The independent newspaper of the University of Iowa community since 1868

The Daily Iowan

The independent newspaper of the University of Iowa community since 1868

The Daily Iowan

The independent newspaper of the University of Iowa community since 1868

The Daily Iowan

Iowa national guard, state troops return from US-Mexico border

The state spent nearly $2 million in ARPA funds to send Iowans to help in the area.
Jordan Barry
Gov. Kim Reynolds speaks during Reynolds’ annual Harvest Festival at the Elwell Family Food Center on the Iowa State Fairgrounds in Des Moines on Saturday, Oct. 14, 2023.

Iowa spent $1.93 million on a recent deployment of Iowa National Guard members and Iowa state troopers to the U.S.-Mexico border in an effort to help Texas officials secure the area amid an unprecedented number of encounters. 

During a press conference Wednesday, Iowa Gov. Kim Reynolds and leaders from the Iowa National Guard and Iowa Department of Public Safety described the efforts and experiences of the 109 Iowa National Guard members and 31 Iowa Department of Public Safety law enforcement officials during their one-month deployments in August and September, respectively. 

The mission was paid for with leftover federal funds earmarked for Iowa’s COVID-19 recovery under the American Rescue Plan Act, according to a news release from the Governor’s office. 

The deployment was part of Operation Lone Star, an operation spearheaded by Texas Gov. Greg Abbott to ebb the flow of undocumented immigrants crossing the U.S.-Mexico Border.

According to data from the U.S. Customs and Border Protection, nationwide encounters with CBP are at an all-time high, with 341,392 encounters recorded in September 2023 compared to 272,338 in September 2022. 

There were 269,735 encounters in southern border states in September 2023, compared to 227,542 in September 2022. 

The actual number of border crossings is unknown. The Bureau of U.S. Customs and Border Protection does not track the number of encounters that result in a deportation hearing.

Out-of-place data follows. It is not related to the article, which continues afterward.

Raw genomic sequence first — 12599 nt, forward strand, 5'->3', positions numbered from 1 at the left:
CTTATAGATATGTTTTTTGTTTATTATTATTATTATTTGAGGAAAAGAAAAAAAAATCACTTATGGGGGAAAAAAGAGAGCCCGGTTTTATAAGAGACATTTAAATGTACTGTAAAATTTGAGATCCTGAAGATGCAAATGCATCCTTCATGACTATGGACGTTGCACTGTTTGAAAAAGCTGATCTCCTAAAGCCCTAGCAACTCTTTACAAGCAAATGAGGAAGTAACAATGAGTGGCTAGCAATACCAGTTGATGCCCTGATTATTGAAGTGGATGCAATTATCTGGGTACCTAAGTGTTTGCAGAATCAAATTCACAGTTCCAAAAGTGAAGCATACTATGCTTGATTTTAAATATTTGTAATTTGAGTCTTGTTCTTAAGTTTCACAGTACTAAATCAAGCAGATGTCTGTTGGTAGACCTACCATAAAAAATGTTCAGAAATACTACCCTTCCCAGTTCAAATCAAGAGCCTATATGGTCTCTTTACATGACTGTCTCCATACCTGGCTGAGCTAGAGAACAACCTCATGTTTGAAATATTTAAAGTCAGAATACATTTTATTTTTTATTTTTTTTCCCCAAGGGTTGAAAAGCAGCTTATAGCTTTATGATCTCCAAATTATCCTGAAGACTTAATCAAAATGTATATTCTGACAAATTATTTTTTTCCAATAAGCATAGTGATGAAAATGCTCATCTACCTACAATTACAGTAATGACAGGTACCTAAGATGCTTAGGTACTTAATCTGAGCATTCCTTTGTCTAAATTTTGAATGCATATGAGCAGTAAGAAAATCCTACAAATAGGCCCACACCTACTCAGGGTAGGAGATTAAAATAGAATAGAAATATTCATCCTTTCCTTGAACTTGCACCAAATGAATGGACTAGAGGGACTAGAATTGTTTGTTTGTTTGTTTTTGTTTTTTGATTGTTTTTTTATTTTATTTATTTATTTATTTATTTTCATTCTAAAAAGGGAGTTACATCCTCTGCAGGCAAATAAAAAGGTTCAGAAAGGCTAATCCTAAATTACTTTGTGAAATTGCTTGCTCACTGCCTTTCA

Reynolds said despite Iowa not being a border state, Iowa feels the effects of the influx of migrants at the southern border. 

“The President’s inaction at the border has resulted in catastrophic consequences. In failing to respond to this crisis, he has failed the American people,” Reynolds said in a Wednesday news conference. “As Governor, I have a responsibility to protect the safety and well-being of Iowans, and protecting them at home starts with protecting the border.” 

Stephan Bayens, Iowa Department of Public Safety commissioner, said the unprecedented border crossings reached Iowa in the number of illicit drugs seized in the state. 

“The challenges our nation is facing at the border is touching every corner of this state in ways that few understand,” Bayens said. 

Captain Thang Truong, the leader of the Iowa National Guards contingent to the southern border, said the influx of migrants they encountered came from various countries, including China and Iran. 

Publically available data on the Customs and Border Patrol website showed that 20,517 Chinese citizens and citizens of “other” countries were encountered in the southern border states in September 2023. A list of “other” countries in which citizens were encountered at the southern border was not available and Iran was not listed as a major source of migrants. 

“I’ve personally been deployed overseas three times, but this is a mission I can directly see how we, as the Guard, are making an impact,” Truong said. “We are proud that we could help stem the flow of migrants across the border to protect Iowans.” 

During their deployment to the border, officers and guardsmen encountered 491 undocumented migrants who were turned over to U.S. Customs and Border Protection officers. 

This deployment was the Iowa National Guards’ third to the Southern Border since 2020, but the first for a state mission. 

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About the Contributor
Liam Halawith, Senior Politics and News Editor
Liam Halawith is a third-year student at the University of Iowa studying Journalism and Mass Communication and minoring in Political Science. Before his role as Senior Politics and News Editor, Liam was the Politics Editor and a politics reporter for the DI. Outside of the DI Liam has interned at the Cedar Rapids Gazette and the Southeast Iowa Union. This is his second year working for the DI.